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Chris Jones was the Chiefs’ one-man wrecking crew against the Eagles

With three sacks, two forced fumbles and a game-changing interception, Chris Jones earned retired NFL defensive end Stephen White’s Hoss of the Week award.

NFL: Philadelphia Eagles at Kansas City Chiefs Jay Biggerstaff-USA TODAY Sports

Chiefs defensive lineman Chris Jones had himself a day on Sunday. Jones’ performance was indicative of the kinds of things this guy can do when he decides he just isn't going to let anybody block him. Three sacks, two of them where he also caused a fumble, a game-changing interception, and a couple of other plays that ultimately didn't count because of penalties. These are the kinds of days Pro Bowlers and All-Pros have, and Jones, who is only in his second year, keeps progressing like this he will certainly attain those kinds of honors one day soon.

Jones is a guy I'm very familiar with; I did an NFL draft breakdown of him when he was coming out of Mississippi State a couple of years ago. What I saw back then was a guy who was very talented and who had very good technique, but who was also just a tad bit lazy.

Even with my problems with his motor back then, there simply was no denying his immense potential. This was a kid who could line up almost anywhere on the defensive line and not just look good, but dominant. So I wasn't surprised at all that Jones flashed so much last year in his rookie season.

When he wants to to be Jones is damn near unblockable at times.

Keeping it a buck, though, his effort is still questionable at times. If he hauled ass every play he actually would be close to unblockable damn near every game.

But I digress.

You see the numbers Jones put up and they were impressive as hell, but even more impressive is how a guy his size at 6'6 and over 300 pounds made them.

On the first of his three sacks, Jones was lined up as the right three-technique on the outside shoulder of Philly left guard Isaac Seumalo. The Eagles had a first-and-10 at the Chiefs 41-yard line. They pretty much tipped everyone off that it was going to be a pass by lining the quarterback up in shotgun empty.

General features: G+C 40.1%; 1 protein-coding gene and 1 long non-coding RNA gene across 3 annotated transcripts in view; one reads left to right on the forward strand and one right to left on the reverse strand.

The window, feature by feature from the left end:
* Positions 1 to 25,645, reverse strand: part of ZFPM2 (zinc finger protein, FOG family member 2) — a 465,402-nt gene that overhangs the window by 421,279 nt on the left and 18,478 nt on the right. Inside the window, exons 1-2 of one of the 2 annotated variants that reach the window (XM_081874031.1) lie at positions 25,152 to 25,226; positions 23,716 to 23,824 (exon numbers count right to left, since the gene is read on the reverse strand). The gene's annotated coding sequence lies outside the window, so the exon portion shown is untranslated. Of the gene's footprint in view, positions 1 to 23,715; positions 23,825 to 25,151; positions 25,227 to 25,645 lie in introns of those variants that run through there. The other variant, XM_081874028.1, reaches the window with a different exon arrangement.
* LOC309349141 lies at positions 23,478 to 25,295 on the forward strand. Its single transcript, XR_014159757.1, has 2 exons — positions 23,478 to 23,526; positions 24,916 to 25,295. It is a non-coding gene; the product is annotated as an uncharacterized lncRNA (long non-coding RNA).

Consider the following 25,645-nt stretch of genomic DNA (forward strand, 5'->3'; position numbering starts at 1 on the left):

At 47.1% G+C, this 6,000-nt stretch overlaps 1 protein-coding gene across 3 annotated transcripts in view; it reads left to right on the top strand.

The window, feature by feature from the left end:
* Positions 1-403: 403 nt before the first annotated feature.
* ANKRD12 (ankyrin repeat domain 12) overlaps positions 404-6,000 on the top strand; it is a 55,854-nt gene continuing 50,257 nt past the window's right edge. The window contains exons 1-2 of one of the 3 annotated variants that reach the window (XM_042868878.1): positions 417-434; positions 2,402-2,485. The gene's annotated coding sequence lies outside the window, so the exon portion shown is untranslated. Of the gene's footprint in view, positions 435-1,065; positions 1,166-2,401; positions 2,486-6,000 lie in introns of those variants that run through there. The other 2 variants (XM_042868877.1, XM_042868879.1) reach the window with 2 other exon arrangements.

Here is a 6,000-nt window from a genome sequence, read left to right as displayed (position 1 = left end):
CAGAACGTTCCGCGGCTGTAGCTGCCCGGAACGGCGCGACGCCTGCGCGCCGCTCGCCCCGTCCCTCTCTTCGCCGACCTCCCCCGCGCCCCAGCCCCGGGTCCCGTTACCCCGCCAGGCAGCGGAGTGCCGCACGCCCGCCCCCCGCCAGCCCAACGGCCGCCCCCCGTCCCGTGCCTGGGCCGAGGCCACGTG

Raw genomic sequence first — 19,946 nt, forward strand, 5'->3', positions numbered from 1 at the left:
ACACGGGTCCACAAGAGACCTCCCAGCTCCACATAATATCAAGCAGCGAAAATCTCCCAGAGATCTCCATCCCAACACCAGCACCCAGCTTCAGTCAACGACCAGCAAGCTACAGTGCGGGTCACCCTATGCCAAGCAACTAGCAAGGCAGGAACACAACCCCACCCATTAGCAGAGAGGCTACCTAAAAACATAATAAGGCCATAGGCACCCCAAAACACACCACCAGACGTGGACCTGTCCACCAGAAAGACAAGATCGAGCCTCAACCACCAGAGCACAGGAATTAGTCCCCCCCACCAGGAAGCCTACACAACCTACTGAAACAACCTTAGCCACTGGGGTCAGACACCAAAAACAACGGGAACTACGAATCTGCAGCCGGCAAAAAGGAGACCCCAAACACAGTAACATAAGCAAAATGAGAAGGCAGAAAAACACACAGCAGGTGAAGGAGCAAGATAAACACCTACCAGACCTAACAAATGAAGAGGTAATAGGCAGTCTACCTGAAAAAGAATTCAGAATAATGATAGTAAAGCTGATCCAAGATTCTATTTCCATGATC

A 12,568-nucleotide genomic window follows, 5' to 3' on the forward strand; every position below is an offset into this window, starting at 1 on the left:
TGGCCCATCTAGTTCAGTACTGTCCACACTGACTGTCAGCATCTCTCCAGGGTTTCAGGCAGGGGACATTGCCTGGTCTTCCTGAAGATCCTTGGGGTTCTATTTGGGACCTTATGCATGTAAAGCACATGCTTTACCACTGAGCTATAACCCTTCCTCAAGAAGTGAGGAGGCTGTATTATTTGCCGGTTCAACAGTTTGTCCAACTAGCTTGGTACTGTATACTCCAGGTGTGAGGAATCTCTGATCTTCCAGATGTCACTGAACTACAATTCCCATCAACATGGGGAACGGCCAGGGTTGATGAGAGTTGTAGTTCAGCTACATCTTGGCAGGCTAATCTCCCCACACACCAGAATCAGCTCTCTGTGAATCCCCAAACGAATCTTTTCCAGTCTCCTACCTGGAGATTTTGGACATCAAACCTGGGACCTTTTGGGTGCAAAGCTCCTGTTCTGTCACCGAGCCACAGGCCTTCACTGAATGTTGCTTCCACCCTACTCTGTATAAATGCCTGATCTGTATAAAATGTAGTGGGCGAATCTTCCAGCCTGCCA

At the snap of the football Jones got up field two steps then executed a jab ole as he stepped inside and beat Seumalo with a quick arm over.

The Chiefs were lined up on defense like they were going to have a four man pass rush, but after the play started the outside linebacker to Jones' side, Justin Houston, dropped out to make it a three-man rush. Normally that would have meant any inside move by Jones would risk losing contain to Eagles quarterback Carson Wentz, who is a pretty mobile guy, but Jones beat Seumalo so cleanly that Eagles center Jason Kelce did not have a chance in hell of helping out, and Wentz was down on the ground before he could even think about trying to break containment. Jones was also able to get the ball out of Wentz's hand for a fumble on that sack, but Eagles right tackle Lane Johnson ultimately recovered it.

Jones' second sack came on the last play of the third quarter when he was lined up on the other side of the center as the left three-technique on the outside shoulder of Eagles right guard Brandon Brooks.